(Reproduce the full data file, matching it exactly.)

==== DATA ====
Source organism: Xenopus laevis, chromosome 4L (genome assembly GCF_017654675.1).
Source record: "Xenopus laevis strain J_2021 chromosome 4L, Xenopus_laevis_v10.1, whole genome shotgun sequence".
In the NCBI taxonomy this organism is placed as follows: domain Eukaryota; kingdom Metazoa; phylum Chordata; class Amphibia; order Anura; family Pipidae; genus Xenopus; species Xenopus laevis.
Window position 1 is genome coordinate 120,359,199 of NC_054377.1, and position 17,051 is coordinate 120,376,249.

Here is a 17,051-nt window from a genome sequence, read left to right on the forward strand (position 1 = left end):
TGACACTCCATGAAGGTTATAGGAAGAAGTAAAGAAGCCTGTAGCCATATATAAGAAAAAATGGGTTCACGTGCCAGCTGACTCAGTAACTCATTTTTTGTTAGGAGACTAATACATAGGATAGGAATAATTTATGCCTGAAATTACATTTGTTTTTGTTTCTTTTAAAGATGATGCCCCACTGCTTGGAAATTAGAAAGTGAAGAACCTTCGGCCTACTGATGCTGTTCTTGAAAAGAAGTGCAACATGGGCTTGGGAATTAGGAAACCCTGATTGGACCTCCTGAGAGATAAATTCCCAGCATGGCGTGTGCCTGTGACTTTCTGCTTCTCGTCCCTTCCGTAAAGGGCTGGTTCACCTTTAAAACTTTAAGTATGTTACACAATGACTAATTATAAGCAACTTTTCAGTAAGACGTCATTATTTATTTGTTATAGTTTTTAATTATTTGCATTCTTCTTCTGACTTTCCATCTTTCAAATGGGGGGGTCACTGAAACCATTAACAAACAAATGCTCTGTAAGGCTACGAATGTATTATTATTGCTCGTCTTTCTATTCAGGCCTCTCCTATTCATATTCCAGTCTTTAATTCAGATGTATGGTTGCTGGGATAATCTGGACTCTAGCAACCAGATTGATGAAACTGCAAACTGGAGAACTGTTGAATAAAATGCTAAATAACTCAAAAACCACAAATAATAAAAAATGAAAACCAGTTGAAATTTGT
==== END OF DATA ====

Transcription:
Source organism: Xenopus laevis, chromosome 4L (genome assembly GCF_017654675.1).
Source record: "Xenopus laevis strain J_2021 chromosome 4L, Xenopus_laevis_v10.1, whole genome shotgun sequence".
In the NCBI taxonomy this organism is placed as follows: domain Eukaryota; kingdom Metazoa; phylum Chordata; class Amphibia; order Anura; family Pipidae; genus Xenopus; species Xenopus laevis.
Window position 1 is genome coordinate 120,359,199 of NC_054377.1, and position 17,051 is coordinate 120,376,249.

Here is a 17,051-nt window from a genome sequence, read left to right on the forward strand (position 1 = left end):
TGACACTCCATGAAGGTTATAGGAAGAAGTAAAGAAGCCTGTAGCCATATATAAGAAAAAATGGGTTCACGTGCCAGCTGACTCAGTAACTCATTTTTTGTTAGGAGACTAATACATAGGATAGGAATAATTTATGCCTGAAATTACATTTGTTTTTGTTTCTTTTAAAGATGATGCCCCACTGCTTGGAAATTAGAAAGTGAAGAACCTTCGGCCTACTGATGCTGTTCTTGAAAAGAAGTGCAACATGGGCTTGGGAATTAGGAAACCCTGATTGGACCTCCTGAGAGATAAATTCCCAGCATGGCGTGTGCCTGTGACTTTCTGCTTCTCGTCCCTTCCGTAAAGGGCTGGTTCACCTTTAAAACTTTAAGTATGTTACACAATGACTAATTATAAGCAACTTTTCAGTAAGACGTCATTATTTATTTGTTATAGTTTTTAATTATTTGCATTCTTCTTCTGACTTTCCATCTTTCAAATGGGGGGGTCACTGAAACCATTAACAAACAAATGCTCTGTAAGGCTACGAATGTATTATTATTGCTCGTCTTTCTATTCAGGCCTCTCCTATTCATATTCCAGTCTTTAATTCAGATGTATGGTTGCTGGGATAATCTGGACTCTAGCAACCAGATTGATGAAACTGCAAACTGGAGAACTGTTGAATAAAATGCTAAATAACTCAAAAACCACAAATAATAAAAAATGAAAACCAGTTGAAATTTGT